Dr Heather Mortiboys
A novel drug re-positioning strategy for Parkinson's: Simultaneous, high content screening for translatable small molecules which are beneficial for mitochondrial and lysosomal dysfunction in primary fibroblasts from Parkinson's patients
Parkinson's disease & PD-related disorders
Neuroprotection | Animal models | Cell biology
Background: There is still no disease-modifying therapy for Parkinson’s. A drug re-positioning strategy has proved successful for other diseases. Pathogenesis of Parkinson’s is complex and novel approaches targeting multiple pathways are needed. Mitochondrial and lysosomal dysfunctions are important pathogenic mechanisms in Parkinson’s.
Hypothesis: I hypothesise that a drug screen (i) in patient tissue encompassing different causes of Parkinson’s, (ii) using a compound library designed to only include licensed drugs which have good brain penetrance and (iii) a screen which assesses the effect of the compounds on multiple pathways dysregulated in Parkinson’s; will provide lead compounds amenable to rapid translation to the clinic.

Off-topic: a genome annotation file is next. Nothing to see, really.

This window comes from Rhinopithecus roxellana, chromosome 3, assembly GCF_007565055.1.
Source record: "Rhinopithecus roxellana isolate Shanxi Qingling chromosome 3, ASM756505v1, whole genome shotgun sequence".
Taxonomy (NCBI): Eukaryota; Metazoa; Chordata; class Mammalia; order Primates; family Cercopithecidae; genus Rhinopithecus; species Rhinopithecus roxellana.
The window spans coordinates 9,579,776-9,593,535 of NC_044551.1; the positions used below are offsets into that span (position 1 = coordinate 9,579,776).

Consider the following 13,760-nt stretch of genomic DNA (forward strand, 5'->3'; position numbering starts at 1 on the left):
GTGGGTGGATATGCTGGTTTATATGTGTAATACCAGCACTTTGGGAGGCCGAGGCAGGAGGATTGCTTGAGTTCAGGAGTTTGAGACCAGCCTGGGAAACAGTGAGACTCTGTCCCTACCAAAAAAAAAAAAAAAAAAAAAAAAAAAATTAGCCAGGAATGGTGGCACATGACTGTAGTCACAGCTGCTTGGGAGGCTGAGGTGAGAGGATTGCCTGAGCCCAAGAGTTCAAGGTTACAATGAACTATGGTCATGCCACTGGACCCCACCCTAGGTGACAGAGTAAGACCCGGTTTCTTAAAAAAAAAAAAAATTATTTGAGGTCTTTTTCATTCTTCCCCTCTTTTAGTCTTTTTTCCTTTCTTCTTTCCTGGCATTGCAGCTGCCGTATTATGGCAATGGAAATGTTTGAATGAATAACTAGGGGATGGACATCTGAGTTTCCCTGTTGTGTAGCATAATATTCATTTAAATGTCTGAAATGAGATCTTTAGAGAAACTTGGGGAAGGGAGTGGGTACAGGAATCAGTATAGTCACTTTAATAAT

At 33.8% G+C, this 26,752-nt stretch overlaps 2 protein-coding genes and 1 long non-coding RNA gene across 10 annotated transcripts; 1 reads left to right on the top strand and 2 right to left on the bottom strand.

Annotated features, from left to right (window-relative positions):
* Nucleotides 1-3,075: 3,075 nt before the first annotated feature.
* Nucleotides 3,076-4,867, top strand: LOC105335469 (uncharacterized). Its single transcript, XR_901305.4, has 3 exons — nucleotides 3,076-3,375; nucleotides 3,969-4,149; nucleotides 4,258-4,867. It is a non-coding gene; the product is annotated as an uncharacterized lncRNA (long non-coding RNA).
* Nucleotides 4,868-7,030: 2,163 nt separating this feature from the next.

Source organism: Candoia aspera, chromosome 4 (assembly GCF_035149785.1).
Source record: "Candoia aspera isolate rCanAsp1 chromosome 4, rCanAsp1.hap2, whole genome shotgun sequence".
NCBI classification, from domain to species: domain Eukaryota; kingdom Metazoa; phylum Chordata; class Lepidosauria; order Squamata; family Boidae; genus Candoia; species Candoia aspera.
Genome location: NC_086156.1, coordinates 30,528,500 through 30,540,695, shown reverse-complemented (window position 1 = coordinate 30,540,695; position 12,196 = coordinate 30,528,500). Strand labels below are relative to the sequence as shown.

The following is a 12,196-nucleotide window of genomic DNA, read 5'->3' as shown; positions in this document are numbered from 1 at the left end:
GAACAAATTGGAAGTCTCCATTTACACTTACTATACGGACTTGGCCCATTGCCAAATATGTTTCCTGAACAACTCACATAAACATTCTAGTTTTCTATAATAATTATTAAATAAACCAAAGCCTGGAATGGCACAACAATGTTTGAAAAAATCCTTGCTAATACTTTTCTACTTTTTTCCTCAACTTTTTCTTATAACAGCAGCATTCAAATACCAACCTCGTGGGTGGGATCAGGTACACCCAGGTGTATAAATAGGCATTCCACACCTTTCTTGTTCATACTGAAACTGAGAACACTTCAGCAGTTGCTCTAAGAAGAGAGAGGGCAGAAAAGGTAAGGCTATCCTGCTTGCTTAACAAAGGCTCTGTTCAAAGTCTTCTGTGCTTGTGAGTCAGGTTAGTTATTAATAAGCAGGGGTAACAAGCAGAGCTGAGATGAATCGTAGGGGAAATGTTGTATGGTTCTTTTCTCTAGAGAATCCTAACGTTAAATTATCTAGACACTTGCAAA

1. Compile a library of licensed drugs with good brain penetrability.
2. Screen this compound library in fibroblasts from patients with either familial or sporadic Parkinson’s to determine the effect on mitochondrial and lysosomal function.
3. Establish optimal concentration exposure time.
4. Determine mechanism of action by analysis of each pathway.
5. Validate compounds’ effectiveness in neuronal models.
Objective 1: Chemoinformatic data-mining.
Objectives 2 and 3: High throughput screening of mitochondrial function (mitochondrial membrane potential (MMP)) and lysosome number.
Objective 4: In depth measurement of mitochondrial function using spectrophotometric and oxygen consumption methods. Measurement of lysosomal function using Western blotting and activity assays of cathepsin D processing through the lysosomal pathway.
Objective 5: Measurement of MMP and lysosome number in neurons.
Expected Outcome: Lead drugs identified using this strategy which are beneficial in patient cells could potentially be progressed rapidly to the clinic.